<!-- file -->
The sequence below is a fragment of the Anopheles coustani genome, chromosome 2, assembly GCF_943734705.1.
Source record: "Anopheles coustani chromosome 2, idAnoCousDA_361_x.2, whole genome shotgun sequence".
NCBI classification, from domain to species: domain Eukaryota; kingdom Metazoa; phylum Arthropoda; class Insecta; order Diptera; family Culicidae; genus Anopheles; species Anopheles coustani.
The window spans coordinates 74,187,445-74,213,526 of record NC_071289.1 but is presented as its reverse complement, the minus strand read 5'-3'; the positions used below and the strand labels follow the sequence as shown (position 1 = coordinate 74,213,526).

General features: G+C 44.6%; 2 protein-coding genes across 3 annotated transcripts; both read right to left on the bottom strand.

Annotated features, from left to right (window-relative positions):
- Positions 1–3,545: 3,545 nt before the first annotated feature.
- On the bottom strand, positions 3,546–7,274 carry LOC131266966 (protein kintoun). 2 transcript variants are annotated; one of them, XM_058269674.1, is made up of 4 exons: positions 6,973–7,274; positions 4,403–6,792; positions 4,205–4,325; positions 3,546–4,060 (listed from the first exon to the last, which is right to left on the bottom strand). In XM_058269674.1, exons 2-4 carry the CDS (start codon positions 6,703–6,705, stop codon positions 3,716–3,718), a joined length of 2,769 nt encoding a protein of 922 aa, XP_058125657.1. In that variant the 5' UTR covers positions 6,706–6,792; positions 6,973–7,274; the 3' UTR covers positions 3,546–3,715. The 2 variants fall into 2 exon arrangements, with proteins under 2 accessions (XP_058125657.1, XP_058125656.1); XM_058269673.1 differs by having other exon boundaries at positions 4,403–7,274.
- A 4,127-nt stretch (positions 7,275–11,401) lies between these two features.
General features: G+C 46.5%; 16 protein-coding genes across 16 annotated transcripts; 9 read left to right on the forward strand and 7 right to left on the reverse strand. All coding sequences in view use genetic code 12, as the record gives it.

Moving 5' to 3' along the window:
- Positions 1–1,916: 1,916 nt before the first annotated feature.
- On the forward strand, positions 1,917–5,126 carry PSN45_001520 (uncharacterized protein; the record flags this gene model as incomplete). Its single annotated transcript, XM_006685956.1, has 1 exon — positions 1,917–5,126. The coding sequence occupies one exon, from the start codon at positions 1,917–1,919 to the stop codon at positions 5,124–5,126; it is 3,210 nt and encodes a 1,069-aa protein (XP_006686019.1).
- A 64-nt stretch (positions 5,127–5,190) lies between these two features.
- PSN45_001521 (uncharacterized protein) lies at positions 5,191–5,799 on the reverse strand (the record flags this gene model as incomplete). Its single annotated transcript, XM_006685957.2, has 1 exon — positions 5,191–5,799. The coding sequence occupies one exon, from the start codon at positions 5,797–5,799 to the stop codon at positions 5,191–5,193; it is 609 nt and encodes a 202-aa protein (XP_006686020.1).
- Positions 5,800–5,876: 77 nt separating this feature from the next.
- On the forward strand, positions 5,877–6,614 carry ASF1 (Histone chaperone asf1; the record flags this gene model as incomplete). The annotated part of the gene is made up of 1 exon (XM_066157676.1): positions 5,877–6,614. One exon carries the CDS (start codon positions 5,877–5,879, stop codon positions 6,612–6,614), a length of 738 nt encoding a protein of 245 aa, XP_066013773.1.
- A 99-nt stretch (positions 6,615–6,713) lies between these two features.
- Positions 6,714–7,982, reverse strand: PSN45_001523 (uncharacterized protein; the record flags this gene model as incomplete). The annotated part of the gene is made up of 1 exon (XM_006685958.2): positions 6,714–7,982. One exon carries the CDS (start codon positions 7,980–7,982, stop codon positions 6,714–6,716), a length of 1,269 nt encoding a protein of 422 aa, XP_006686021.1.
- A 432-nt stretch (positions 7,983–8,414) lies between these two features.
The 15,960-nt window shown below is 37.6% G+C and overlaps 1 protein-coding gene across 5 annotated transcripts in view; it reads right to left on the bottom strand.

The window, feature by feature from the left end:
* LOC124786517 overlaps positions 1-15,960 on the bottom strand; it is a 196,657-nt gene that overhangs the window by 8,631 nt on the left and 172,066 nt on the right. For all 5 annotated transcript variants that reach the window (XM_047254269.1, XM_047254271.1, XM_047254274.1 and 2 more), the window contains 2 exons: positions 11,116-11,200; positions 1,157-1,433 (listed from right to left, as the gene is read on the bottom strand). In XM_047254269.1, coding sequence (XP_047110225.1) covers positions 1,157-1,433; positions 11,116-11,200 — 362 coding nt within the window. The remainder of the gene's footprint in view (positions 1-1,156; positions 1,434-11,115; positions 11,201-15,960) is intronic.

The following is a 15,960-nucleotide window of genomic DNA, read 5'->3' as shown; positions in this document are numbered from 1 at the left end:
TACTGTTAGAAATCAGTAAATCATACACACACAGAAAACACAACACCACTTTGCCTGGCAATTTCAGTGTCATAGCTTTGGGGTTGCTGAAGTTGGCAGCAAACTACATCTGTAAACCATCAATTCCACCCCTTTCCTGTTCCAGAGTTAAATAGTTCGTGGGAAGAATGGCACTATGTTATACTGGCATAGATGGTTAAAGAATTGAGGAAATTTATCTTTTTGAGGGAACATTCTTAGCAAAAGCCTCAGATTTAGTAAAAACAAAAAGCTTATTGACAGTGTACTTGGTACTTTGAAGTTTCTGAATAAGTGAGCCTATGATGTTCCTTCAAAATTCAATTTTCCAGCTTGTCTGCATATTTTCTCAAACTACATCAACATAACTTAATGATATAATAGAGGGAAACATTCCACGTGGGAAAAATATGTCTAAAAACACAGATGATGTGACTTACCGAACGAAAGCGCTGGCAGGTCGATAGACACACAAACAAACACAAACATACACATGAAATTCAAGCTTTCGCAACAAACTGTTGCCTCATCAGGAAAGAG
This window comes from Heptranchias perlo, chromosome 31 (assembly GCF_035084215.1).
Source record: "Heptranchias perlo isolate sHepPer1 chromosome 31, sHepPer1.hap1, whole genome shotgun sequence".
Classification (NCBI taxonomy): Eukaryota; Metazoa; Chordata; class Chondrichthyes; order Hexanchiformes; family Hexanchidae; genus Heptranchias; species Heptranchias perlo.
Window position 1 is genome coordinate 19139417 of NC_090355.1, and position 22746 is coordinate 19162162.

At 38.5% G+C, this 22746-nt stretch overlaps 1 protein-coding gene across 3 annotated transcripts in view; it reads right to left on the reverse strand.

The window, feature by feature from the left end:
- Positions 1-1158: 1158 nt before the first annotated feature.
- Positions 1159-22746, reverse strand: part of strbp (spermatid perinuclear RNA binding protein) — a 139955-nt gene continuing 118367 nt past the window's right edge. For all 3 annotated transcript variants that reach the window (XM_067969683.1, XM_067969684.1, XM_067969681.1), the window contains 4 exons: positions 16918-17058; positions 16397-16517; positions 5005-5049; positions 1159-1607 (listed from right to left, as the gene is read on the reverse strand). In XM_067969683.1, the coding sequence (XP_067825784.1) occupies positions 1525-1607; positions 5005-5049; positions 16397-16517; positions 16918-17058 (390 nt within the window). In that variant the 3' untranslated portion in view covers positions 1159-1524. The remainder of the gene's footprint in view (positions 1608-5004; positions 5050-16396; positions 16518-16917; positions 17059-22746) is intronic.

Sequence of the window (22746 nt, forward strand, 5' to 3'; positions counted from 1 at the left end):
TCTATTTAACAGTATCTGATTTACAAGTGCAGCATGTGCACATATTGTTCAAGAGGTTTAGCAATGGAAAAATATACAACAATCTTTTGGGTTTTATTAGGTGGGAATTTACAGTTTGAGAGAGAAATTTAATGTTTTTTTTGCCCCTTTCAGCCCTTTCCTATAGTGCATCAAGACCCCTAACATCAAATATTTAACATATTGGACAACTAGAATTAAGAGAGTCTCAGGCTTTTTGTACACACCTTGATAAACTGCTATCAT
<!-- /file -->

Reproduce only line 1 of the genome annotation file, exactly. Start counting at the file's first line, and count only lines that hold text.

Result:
The sequence below is a fragment of the Anopheles coustani genome, chromosome 2, assembly GCF_943734705.1.